On 3 September, the Chilean government announced a US$5 billion investment programme, entitled Chile Sobre Rieles (Chile on Rails) to upgrade and expand the country’s railway network.

The plan, which is the largest railway investment in the country’s history, consists of 25 investment projects covering 1,000km of railway lines and aims to triple passenger numbers to 150 million a year and double freight volumes to over 21 million tons a year by 2027.

According to the Ministry of Transport, financing for these projects has already been secured, with 44% of total funding being directed to projects in the Santiago region while the remaining 56% will be directed to projects in regions outside Santiago.

Among the most important projects are the Santiago-Melipilla Melitrén railway ($1.6 billion), the Santiago-Batuco-Tiltil commuter rail line ($669 million); and the Merval Quillota-La Calera extension ($443 million).

The Melipilla-Alameda line, for example, involves the construction of a 61km rail line that will connect Santiago with the Melipilla province and carry 50 million passengers per year while the Santiago-Batuco-Tiltil line involves the construction of a 48km rail line that will link Santiago to Tiltil via Batuco and carry 17 million people a year.

Chile’s railway network extends 7,300km and is managed by the state-owned company Empresa de los Ferrocarriles del Estado (EFE). Like its Latin American counterparts, Chile mainly uses its railway system to transport freight. However, the network remains underdeveloped, and much of the serving infrastructure is deemed inadequate.

In the 2018-2019 World Economic Forum’s Global Competitiveness Report, Chile ranked 67th, out of 100 countries for the quality of its railway infrastructure compared to Mexico (54th), Argentina (68th), Brazil (83rd), Peru (87th), Colombia (99th) and Venezuela (100th).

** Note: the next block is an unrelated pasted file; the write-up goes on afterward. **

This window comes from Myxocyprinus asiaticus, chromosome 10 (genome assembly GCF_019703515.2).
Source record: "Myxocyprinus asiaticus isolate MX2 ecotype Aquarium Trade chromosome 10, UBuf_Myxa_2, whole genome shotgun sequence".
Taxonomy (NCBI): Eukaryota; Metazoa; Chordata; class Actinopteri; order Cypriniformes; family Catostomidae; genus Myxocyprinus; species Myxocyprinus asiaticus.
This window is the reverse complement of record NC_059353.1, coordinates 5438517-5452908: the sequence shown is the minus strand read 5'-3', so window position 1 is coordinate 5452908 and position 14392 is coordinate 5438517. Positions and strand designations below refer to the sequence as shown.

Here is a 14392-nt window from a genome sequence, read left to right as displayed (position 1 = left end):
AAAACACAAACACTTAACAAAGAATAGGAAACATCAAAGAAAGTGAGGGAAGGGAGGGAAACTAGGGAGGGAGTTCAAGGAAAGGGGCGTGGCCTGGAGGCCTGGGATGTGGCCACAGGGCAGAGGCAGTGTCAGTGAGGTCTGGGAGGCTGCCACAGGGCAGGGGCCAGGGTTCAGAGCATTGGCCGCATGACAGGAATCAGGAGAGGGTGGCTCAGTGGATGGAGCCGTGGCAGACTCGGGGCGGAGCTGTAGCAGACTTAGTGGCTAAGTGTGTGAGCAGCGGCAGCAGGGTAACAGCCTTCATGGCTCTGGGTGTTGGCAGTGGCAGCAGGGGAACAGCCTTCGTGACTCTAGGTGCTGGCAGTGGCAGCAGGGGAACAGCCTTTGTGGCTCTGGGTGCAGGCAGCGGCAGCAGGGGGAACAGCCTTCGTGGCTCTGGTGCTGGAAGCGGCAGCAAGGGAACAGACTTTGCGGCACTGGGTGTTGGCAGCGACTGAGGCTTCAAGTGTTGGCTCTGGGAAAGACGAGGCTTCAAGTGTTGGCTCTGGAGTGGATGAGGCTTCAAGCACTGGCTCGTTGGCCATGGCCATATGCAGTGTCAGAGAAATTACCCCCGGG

Apart from the new railway investment programme, the government also launched a $7 billion road infrastructure plan last May to build nearly 17,000km of roads across the country as well as $2.4 billion Economic Stimulus Agenda in June to accelerate public works and revive the country’s economy, which has been hit by weakening global conditions.

Also, on 24 August the government announced an extra $600 in resources to boost investments between 2019 and 2020 in roads, access to drinking water, social housing, health and agriculture.

GlobalData is tracking large-scale railways construction projects in Chile worth nearly $19.1 billion, both in the public and private sector at all stages of development from announcement to execution. The pipeline, which includes all projects with a value above $25 million, has a high share of early-stage development projects, with 66% of the project pipeline by value in the pre-planning and planning stages as of September 2019.

Figure 1: Chile railway infrastructure projects pipeline, by stage (% of total)

Source: GlobalData © GlobalData

The majority of these projects are set to be financed by a combination of public and private sources (61.8%) while the remaining 38.2% will be directly financed by the public sector. Among the large-scale construction projects in the pipeline are the $2.5 billion Santiago Metro Line 7 and the $2.4 billion Santiago-Valparaiso Rail Line Development.

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